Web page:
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George Foulidis, left, owner of Boardwalk cafe, speaks with Martin Gladstone, candidate for city council, today.

Rita Smith/Rita Smith

For months, George Foulidis's Boardwalk Pub has been mired in election-season controversy.

Two council candidates have ripped into a city lease agreement that extends his monopoly to 2028, while mayoral candidate Rob Ford has lambasted the deal as "corrupt," without providing any evidence of wrongdoing.

On Sunday, a fed-up Mr. Foulidis lashed out at Martin Gladstone, a candidate for Ward 32 Beaches-East York who called a news conference in front of the pub to reveal the contents of the 83-page lease, which he'd obtained through a Freedom of Information request.

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"You're running for office?" Mr. Foulidis snapped.

"That's not the issue," replied Mr. Gladstone, a lawyer and activist.

"You're trying to cause a commotion against the incumbent councillor? Is that all this is about?" Mr. Foulidis asked.

"You don't agree the taxpayers deserve better?" Mr. Gladstone shot back.

Eventually, Mr. Foulidis walked inside, shouting as he retreated: "I will fix this building up when I have to fix it up, when my contract conditions are met the way I want and not under your scrutiny, thank you."

In his summary of the lease, Mr. Gladstone said the deal was full of irregularities, including quarterly rent payments instead of monthly; no security deposit and no requirement that last month's rent be paid upfront.

But Mr. Gladstone trumpeted a key finding that wasn't new at all. It has been publicly known for months that the base rent over the life of the lease is 20-per-cent lower than what Mr. Foulidis first offered and what council approved back in 2007.

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That works out to $1-million less than the original offer over the life of the lease.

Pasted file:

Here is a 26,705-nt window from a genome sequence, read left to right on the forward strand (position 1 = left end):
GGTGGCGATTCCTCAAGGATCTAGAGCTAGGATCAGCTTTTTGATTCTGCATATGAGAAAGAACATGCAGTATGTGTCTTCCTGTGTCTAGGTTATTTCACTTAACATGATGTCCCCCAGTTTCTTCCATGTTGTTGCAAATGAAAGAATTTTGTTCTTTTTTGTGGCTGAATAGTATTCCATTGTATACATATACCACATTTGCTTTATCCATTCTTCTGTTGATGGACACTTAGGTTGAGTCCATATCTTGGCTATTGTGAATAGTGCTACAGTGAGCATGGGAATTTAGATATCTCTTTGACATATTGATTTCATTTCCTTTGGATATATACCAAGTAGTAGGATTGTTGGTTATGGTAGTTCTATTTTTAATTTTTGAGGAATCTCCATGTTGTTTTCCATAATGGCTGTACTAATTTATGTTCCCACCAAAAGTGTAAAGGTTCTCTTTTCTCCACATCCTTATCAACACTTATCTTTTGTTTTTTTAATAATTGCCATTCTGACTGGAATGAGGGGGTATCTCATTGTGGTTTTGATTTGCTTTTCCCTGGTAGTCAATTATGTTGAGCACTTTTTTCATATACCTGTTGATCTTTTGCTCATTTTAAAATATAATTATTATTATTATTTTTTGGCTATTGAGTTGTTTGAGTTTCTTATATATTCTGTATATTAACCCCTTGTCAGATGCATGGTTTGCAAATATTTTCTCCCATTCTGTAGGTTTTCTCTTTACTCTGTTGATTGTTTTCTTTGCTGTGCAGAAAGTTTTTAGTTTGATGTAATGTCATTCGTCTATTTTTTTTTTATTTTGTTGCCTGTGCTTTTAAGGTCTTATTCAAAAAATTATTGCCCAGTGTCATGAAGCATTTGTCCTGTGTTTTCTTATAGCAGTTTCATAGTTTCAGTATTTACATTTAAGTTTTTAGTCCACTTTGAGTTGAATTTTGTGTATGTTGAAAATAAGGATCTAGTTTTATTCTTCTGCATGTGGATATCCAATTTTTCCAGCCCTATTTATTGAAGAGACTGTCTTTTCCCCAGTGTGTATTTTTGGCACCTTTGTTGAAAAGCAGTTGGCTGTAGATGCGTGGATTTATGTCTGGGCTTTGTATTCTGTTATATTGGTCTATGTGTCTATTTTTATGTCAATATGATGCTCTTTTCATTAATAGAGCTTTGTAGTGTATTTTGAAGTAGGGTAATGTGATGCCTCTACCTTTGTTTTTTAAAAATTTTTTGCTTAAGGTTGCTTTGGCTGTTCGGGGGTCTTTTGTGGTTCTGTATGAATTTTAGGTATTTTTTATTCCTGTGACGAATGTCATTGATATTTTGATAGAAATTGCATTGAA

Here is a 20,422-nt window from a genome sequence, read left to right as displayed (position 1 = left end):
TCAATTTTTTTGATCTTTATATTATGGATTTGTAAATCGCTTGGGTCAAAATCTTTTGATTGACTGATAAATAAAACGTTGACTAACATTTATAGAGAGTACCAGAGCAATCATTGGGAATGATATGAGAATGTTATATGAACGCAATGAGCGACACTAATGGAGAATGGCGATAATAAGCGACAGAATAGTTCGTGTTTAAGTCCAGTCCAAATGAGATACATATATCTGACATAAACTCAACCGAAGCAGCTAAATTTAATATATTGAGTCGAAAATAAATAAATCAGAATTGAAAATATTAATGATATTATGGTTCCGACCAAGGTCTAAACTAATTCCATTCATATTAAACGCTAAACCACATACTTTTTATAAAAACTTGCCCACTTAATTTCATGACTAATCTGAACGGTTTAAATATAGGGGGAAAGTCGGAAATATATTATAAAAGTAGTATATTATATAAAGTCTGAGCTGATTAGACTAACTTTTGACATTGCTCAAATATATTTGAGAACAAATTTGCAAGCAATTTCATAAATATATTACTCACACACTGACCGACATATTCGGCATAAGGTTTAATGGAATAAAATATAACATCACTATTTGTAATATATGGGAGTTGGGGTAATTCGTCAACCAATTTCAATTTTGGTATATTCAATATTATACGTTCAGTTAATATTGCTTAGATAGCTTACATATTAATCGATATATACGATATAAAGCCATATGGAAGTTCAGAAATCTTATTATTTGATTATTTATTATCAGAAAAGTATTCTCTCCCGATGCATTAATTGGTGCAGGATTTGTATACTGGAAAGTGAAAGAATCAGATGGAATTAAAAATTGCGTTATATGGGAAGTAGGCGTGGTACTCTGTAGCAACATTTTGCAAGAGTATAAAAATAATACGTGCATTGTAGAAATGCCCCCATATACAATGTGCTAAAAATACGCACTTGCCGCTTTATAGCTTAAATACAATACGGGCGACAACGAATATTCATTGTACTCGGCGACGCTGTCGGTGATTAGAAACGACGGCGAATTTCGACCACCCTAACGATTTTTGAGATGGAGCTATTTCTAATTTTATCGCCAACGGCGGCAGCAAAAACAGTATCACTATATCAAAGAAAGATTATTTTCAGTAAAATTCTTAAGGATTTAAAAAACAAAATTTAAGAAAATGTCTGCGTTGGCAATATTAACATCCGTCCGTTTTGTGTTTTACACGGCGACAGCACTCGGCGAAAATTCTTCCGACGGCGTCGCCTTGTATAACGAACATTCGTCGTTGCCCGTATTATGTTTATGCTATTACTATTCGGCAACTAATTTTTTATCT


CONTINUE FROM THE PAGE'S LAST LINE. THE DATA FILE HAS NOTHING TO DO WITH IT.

The rent was discussed in open session at council and, according to Mr. Foulidis and a recent city staff briefing note, the figures have been twisted by critics of the arrangement.

Although Mr. Foulidis is paying $1-million less than what he offered in 2006, he's actually paying $2,184,400 more over the 20-year life of his lease than he did over his previous 20-year term, says the briefing note prepared for councillors and dated Aug. 3, 2010.

"There's a human side to all this, too," Mr. Foulidis said in an interview, calling the attacks on his family business, Tuggs Inc., "hurtful."

The saga that led to Sunday's verbal tussle began in 2006, when Toronto city councillors voted at their final meeting before the election to extend Tuggs Inc.'s monopoly beyond its September, 2007, expiry date.

Earlier in 2006, Mr. Foulidis, who has operated the Boardwalk Pub and two concession stands at Kew Gardens and D.D. Summerville Pool on city-owned beachfront land since 1986, approached the municipal government with a lease proposal that included base rent of $250,000 per year and unlimited sponsorship rights on most of the Eastern Beaches.

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City staff recommended competitive bids. However, council rejected staff's advice at the urging of Councillor Sandra Bussin, who praised Tuggs Inc., as a bulwark against corporate fast-food chains invading the Beaches.

Fast forward four years to this spring and city staff finally reached a tentative deal with Mr. Foulidis - a deal with sweetened terms including the right to hawk merchandise on the boardwalk, sell booze in Ashbridge's Bay Park and pay $50,000 less in annual rent than Mr. Foulidis's original offer.

However, city staff eventually rejected Mr. Foulidis's proposal to erect an unlimited number of sponsorship and advertising signs, which persuaded parties to settle on the lower rent rate.

In May, council voted 15 to 13 in favour of the deal; Ms. Bussin recused herself from the debate and vote. An attempt at the June council meeting to re-open the matter failed.

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